2021 Kia Sorento Sport+ AWD review

Does the diesel-powered Sorento Sport+ represent best bang for buck when it comes to Kia's classy seven-seat SUV?

Kia Sorento Sport+
Gallery25
8.5/10Score
Score breakdown
9.0
Safety, value and features
9.0
Comfort and space
8.0
Engine and gearbox
8.0
Ride and handling
8.0
Technology

Things we like

  • Smooth and powerful diesel powertrain
  • Active-safety tech
  • Space and practicality
  • Cabin fit and finish

Not so much

  • No third-row airbag protection
  • Third row isn't adult friendly

This is the Kia Sorento seven-seat SUV, or more specifically the Sorento Sport+ diesel AWD, that on paper looks like being the sweet spot of the range. But of course, the best way to see if the Sorento's penultimate spec really does strike the balance between price and equipment is to take it for a drive.

But first an overview: The Sorento range features S, Sport, Sport+ and GT-Line variants that are each available with a 3.5-litre V6 petrol engine that drives the front wheels, or a torquey 2.2-litre four-cylinder turbo-diesel with all-wheel drive.

Pricing starts at $46,850 before on-road costs for the petrol Sorento S, with the diesel AWD drivetrain attracting a $3000 premium.

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Kia Sorento Sport+

For another $2600, you can upgrade to the Sorento Sport that brings a host of extras over the already generous standard features list, including a bigger panoramic 10.25-inch touchscreen with built-in satellite navigation for when you’re unable to use Apple CarPlay or Android Auto.

It also has dual-zone climate control air-conditioning, an auto-dimming rear-view mirror, 10-way powered settings for the cloth driver’s seat and bigger 19-inch alloys wheels.

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"To me, opting for the turbo-diesel is a bit of a no-brainer."

Spending another $4400 on the Sport+ – priced at $53,850 and $56,850 for the petrol and diesel versions respectively – brings creature comforts such as leather-appointed seats, heated front seats, heated steering wheel, smart keyless entry, push-button and remote engine start, heated door mirrors, hands-free powered tailgate and USB sockets in both the second and third row.

Incredibly, you can spend an additional $7200 on the GT-Line spec that brings a metric tonne of extras and is an excellent choice if you can afford more than $61,000.

But I reckon most buyers would be tossing between the Sport and Sport+.

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Choosing either brings a spacious interior. There is plenty of elbow room up front, evident by the broad centre console with ample storage space including a deep tub and a spot to plug in and place mobile devices, and the door bins will carry all manner of items too.

Soft surfaces abound and while you’ll find hard plastics on the doors below the armrests, they don’t really feel cheap or brittle.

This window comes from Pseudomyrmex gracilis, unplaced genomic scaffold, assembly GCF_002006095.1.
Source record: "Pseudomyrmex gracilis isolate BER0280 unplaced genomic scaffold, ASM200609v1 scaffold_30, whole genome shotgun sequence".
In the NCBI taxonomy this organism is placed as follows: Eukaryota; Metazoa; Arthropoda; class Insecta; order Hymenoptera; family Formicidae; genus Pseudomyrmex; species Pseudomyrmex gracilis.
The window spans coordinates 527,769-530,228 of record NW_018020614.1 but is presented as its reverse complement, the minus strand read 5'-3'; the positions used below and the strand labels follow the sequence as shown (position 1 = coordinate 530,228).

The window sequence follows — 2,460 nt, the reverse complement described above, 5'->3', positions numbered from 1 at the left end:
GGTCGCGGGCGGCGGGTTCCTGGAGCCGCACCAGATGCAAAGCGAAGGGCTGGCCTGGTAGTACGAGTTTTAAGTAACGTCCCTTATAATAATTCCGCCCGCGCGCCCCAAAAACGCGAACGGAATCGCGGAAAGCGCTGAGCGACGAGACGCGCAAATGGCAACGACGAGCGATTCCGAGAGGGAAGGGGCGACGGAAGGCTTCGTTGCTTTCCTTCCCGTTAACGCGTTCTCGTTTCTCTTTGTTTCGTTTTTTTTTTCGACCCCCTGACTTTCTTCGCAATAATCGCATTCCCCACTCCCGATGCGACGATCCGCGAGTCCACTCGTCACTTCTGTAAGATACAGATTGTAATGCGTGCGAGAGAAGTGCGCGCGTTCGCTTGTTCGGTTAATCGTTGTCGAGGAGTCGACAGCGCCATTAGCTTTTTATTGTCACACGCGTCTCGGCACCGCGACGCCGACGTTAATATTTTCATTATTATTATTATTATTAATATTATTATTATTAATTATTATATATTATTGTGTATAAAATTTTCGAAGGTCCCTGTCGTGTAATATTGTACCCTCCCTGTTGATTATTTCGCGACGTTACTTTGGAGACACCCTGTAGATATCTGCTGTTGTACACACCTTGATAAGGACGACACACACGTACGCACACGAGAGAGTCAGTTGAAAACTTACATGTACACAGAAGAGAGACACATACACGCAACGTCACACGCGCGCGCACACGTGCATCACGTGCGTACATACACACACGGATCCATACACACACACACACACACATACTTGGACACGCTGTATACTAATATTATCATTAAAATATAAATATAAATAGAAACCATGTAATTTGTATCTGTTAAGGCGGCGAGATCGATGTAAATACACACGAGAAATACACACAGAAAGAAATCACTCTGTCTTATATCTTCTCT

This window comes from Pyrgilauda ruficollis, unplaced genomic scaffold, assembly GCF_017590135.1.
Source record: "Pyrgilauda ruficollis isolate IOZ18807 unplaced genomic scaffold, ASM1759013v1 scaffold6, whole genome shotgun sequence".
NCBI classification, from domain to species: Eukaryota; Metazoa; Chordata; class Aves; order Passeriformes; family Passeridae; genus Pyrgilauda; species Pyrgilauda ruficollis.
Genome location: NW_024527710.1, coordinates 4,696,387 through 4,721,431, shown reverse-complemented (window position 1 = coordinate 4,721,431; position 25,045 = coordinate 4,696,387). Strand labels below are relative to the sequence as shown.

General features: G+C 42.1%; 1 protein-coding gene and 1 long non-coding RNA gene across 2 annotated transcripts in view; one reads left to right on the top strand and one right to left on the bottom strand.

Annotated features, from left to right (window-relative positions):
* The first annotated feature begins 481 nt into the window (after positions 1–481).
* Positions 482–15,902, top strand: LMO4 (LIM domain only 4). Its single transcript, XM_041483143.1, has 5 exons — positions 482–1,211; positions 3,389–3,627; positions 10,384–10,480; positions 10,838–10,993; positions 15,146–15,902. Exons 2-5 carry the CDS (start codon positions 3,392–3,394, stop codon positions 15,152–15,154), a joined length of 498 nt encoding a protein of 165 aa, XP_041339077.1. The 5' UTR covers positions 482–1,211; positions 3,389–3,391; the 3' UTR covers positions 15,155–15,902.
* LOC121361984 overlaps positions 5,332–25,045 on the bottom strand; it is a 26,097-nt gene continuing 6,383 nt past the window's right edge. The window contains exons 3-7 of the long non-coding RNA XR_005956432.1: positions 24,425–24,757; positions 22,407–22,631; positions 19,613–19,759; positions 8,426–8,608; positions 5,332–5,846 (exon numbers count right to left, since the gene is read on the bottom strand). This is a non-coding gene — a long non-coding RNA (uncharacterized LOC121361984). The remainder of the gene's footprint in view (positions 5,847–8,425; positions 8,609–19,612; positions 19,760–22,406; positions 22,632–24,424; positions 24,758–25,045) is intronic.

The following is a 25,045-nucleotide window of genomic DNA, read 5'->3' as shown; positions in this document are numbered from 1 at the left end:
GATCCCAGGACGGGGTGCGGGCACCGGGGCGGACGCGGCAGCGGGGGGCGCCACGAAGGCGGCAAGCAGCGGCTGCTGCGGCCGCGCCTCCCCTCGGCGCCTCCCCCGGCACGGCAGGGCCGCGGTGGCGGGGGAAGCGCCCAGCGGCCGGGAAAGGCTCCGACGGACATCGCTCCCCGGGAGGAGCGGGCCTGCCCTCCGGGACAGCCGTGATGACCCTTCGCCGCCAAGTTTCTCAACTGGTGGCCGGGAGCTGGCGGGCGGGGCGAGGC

The second row is also quite roomy and offers plenty of leg and headroom. The seats are comfortable and can slide back and forth while the backrests recline up to about 30 degrees.

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Fitting three adults would be a bit of a squeeze, particularly on longer trips, but there is heaps of space for three children and a nice wide door opening to make strapping them in easier.

The middle row is serviced with air vents, map pockets behind the front seats, smallish door bins, cup holders cleverly installed in the door armrests, a fold-down centre armrest with additional cup holders, a 12-volt power socket and USB sockets mounted in the side of each front seat for easy reach.

The 60:40 split seats slide forward and fold down to provide third-row access with a single touch of a button, though climbing into the very back isn’t exactly an elegant exercise for anyone older than 12.

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Indeed, the third row is best utilised by kids. Legroom is very tight for bigger people, even the with second-row seats pushed forward a couple of inches. There is nowhere to slide your feet and the seat is quite low, meaning taller people’s knees will almost be touching their chin.

Another third-row downside is the lack of curtain airbag protection that's enjoyed by the first and second rows.

On the plus side, the Sport+ brings third-row passengers their own USB ports, cup holders, a small storage tub and a dial to control airflow through the rearmost vents.

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Boot space with all three rows in use is 187 litres, which is enough to hold a stroller, the weekly shopping or a set of golf clubs. The third row seats easily fold flat to bring a big 616-litre boot, and folding the middle-row seats down allows you to carry up to 2011 litres of stuff.

The boot blind and wheel jack are neatly stored under the boot floor, while the full size spare wheel is stored underneath the Sorento so you can change a wheel without having to unload the kids or baggage. Unlike the Sorento Sport, the Sport+ has a hands-free powered tailgate.

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If you need to carry more, the Sorento has roof rails onto which you can install roof racks, and all variants have a braked towing capacity of 2000kg or 750kg with an unbraked trailer. The maximum towball down-weight is 200kg.

The Kia Sorento is covered by a seven-year warranty and all variants require servicing every 15,000km or 12 months, with capped-priced maintenance available. Respective service costs for diesel variants during the first seven years are $335, $544, $408, $729, $377, $670 and $400,